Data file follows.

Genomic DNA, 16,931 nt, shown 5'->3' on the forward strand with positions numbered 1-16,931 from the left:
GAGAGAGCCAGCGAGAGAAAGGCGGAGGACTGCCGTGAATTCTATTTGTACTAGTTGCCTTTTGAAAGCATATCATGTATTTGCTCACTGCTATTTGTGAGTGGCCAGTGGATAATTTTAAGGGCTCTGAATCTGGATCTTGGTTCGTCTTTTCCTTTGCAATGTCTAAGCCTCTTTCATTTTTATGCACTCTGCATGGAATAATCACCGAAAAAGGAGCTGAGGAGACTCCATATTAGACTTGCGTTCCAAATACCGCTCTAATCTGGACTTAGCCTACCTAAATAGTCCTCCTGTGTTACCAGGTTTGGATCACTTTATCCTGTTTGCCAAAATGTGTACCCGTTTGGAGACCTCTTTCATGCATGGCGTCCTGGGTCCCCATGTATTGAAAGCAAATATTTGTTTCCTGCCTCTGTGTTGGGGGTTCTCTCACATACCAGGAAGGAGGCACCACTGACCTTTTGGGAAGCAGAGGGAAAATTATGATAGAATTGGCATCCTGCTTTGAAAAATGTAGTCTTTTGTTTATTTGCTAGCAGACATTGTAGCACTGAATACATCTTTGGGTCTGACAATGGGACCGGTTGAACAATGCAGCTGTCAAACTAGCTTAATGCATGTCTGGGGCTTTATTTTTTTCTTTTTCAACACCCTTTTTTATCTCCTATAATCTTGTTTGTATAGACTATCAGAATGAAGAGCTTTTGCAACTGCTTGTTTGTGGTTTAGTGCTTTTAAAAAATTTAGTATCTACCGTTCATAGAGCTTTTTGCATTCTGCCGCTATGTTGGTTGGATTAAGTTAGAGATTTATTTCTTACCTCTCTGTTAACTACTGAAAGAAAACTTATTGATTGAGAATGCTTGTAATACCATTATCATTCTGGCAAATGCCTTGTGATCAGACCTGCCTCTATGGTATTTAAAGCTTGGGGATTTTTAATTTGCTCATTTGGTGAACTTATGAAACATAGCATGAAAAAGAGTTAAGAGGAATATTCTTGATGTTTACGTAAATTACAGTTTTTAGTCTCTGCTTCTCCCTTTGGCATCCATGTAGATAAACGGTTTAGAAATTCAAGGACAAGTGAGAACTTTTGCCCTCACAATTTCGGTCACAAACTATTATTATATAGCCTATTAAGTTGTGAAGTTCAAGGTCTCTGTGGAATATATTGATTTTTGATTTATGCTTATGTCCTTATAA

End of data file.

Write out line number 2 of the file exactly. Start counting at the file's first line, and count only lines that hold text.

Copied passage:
GAGAGAGCCAGCGAGAGAAAGGCGGAGGACTGCCGTGAATTCTATTTGTACTAGTTGCCTTTTGAAAGCATATCATGTATTTGCTCACTGCTATTTGTGAGTGGCCAGTGGATAATTTTAAGGGCTCTGAATCTGGATCTTGGTTCGTCTTTTCCTTTGCAATGTCTAAGCCTCTTTCATTTTTATGCACTCTGCATGGAATAATCACCGAAAAAGGAGCTGAGGAGACTCCATATTAGACTTGCGTTCCAAATACCGCTCTAATCTGGACTTAGCCTACCTAAATAGTCCTCCTGTGTTACCAGGTTTGGATCACTTTATCCTGTTTGCCAAAATGTGTACCCGTTTGGAGACCTCTTTCATGCATGGCGTCCTGGGTCCCCATGTATTGAAAGCAAATATTTGTTTCCTGCCTCTGTGTTGGGGGTTCTCTCACATACCAGGAAGGAGGCACCACTGACCTTTTGGGAAGCAGAGGGAAAATTATGATAGAATTGGCATCCTGCTTTGAAAAATGTAGTCTTTTGTTTATTTGCTAGCAGACATTGTAGCACTGAATACATCTTTGGGTCTGACAATGGGACCGGTTGAACAATGCAGCTGTCAAACTAGCTTAATGCATGTCTGGGGCTTTATTTTTTTCTTTTTCAACACCCTTTTTTATCTCCTATAATCTTGTTTGTATAGACTATCAGAATGAAGAGCTTTTGCAACTGCTTGTTTGTGGTTTAGTGCTTTTAAAAAATTTAGTATCTACCGTTCATAGAGCTTTTTGCATTCTGCCGCTATGTTGGTTGGATTAAGTTAGAGATTTATTTCTTACCTCTCTGTTAACTACTGAAAGAAAACTTATTGATTGAGAATGCTTGTAATACCATTATCATTCTGGCAAATGCCTTGTGATCAGACCTGCCTCTATGGTATTTAAAGCTTGGGGATTTTTAATTTGCTCATTTGGTGAACTTATGAAACATAGCATGAAAAAGAGTTAAGAGGAATATTCTTGATGTTTACGTAAATTACAGTTTTTAGTCTCTGCTTCTCCCTTTGGCATCCATGTAGATAAACGGTTTAGAAATTCAAGGACAAGTGAGAACTTTTGCCCTCACAATTTCGGTCACAAACTATTATTATATAGCCTATTAAGTTGTGAAGTTCAAGGTCTCTGTGGAATATATTGATTTTTGATTTATGCTTATGTCCTTATAA